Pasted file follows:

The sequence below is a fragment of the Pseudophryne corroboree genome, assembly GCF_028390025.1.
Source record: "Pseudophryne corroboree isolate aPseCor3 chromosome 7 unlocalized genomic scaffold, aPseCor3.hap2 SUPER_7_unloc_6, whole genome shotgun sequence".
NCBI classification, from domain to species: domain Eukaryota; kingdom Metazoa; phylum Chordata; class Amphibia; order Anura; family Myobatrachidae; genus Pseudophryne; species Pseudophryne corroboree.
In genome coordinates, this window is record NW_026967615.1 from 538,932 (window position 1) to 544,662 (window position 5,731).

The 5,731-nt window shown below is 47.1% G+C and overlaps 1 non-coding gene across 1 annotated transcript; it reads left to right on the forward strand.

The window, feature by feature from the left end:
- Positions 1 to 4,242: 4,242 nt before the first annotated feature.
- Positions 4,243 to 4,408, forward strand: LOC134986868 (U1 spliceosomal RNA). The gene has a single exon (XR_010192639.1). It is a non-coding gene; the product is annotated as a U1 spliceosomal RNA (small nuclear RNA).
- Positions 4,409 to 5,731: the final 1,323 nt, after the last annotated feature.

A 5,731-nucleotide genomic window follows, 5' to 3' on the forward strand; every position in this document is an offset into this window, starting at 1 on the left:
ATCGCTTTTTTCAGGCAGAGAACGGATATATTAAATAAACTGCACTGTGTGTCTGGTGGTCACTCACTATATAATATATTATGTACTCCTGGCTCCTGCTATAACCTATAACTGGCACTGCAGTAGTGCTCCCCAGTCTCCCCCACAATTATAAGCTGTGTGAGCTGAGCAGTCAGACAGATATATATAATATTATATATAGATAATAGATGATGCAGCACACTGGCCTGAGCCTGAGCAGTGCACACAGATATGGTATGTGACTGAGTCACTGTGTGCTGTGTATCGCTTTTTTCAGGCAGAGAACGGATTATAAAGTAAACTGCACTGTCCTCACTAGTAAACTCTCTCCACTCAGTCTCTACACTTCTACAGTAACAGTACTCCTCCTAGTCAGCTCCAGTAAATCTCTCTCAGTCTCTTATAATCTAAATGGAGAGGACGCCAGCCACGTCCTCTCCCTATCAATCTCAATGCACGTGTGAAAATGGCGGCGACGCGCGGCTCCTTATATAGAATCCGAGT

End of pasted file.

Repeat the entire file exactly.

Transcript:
The sequence below is a fragment of the Pseudophryne corroboree genome, assembly GCF_028390025.1.
Source record: "Pseudophryne corroboree isolate aPseCor3 chromosome 7 unlocalized genomic scaffold, aPseCor3.hap2 SUPER_7_unloc_6, whole genome shotgun sequence".
NCBI classification, from domain to species: domain Eukaryota; kingdom Metazoa; phylum Chordata; class Amphibia; order Anura; family Myobatrachidae; genus Pseudophryne; species Pseudophryne corroboree.
In genome coordinates, this window is record NW_026967615.1 from 538,932 (window position 1) to 544,662 (window position 5,731).

The 5,731-nt window shown below is 47.1% G+C and overlaps 1 non-coding gene across 1 annotated transcript; it reads left to right on the forward strand.

The window, feature by feature from the left end:
- Positions 1 to 4,242: 4,242 nt before the first annotated feature.
- Positions 4,243 to 4,408, forward strand: LOC134986868 (U1 spliceosomal RNA). The gene has a single exon (XR_010192639.1). It is a non-coding gene; the product is annotated as a U1 spliceosomal RNA (small nuclear RNA).
- Positions 4,409 to 5,731: the final 1,323 nt, after the last annotated feature.

A 5,731-nucleotide genomic window follows, 5' to 3' on the forward strand; every position in this document is an offset into this window, starting at 1 on the left:
ATCGCTTTTTTCAGGCAGAGAACGGATATATTAAATAAACTGCACTGTGTGTCTGGTGGTCACTCACTATATAATATATTATGTACTCCTGGCTCCTGCTATAACCTATAACTGGCACTGCAGTAGTGCTCCCCAGTCTCCCCCACAATTATAAGCTGTGTGAGCTGAGCAGTCAGACAGATATATATAATATTATATATAGATAATAGATGATGCAGCACACTGGCCTGAGCCTGAGCAGTGCACACAGATATGGTATGTGACTGAGTCACTGTGTGCTGTGTATCGCTTTTTTCAGGCAGAGAACGGATTATAAAGTAAACTGCACTGTCCTCACTAGTAAACTCTCTCCACTCAGTCTCTACACTTCTACAGTAACAGTACTCCTCCTAGTCAGCTCCAGTAAATCTCTCTCAGTCTCTTATAATCTAAATGGAGAGGACGCCAGCCACGTCCTCTCCCTATCAATCTCAATGCACGTGTGAAAATGGCGGCGACGCGCGGCTCCTTATATAGAATCCGAGT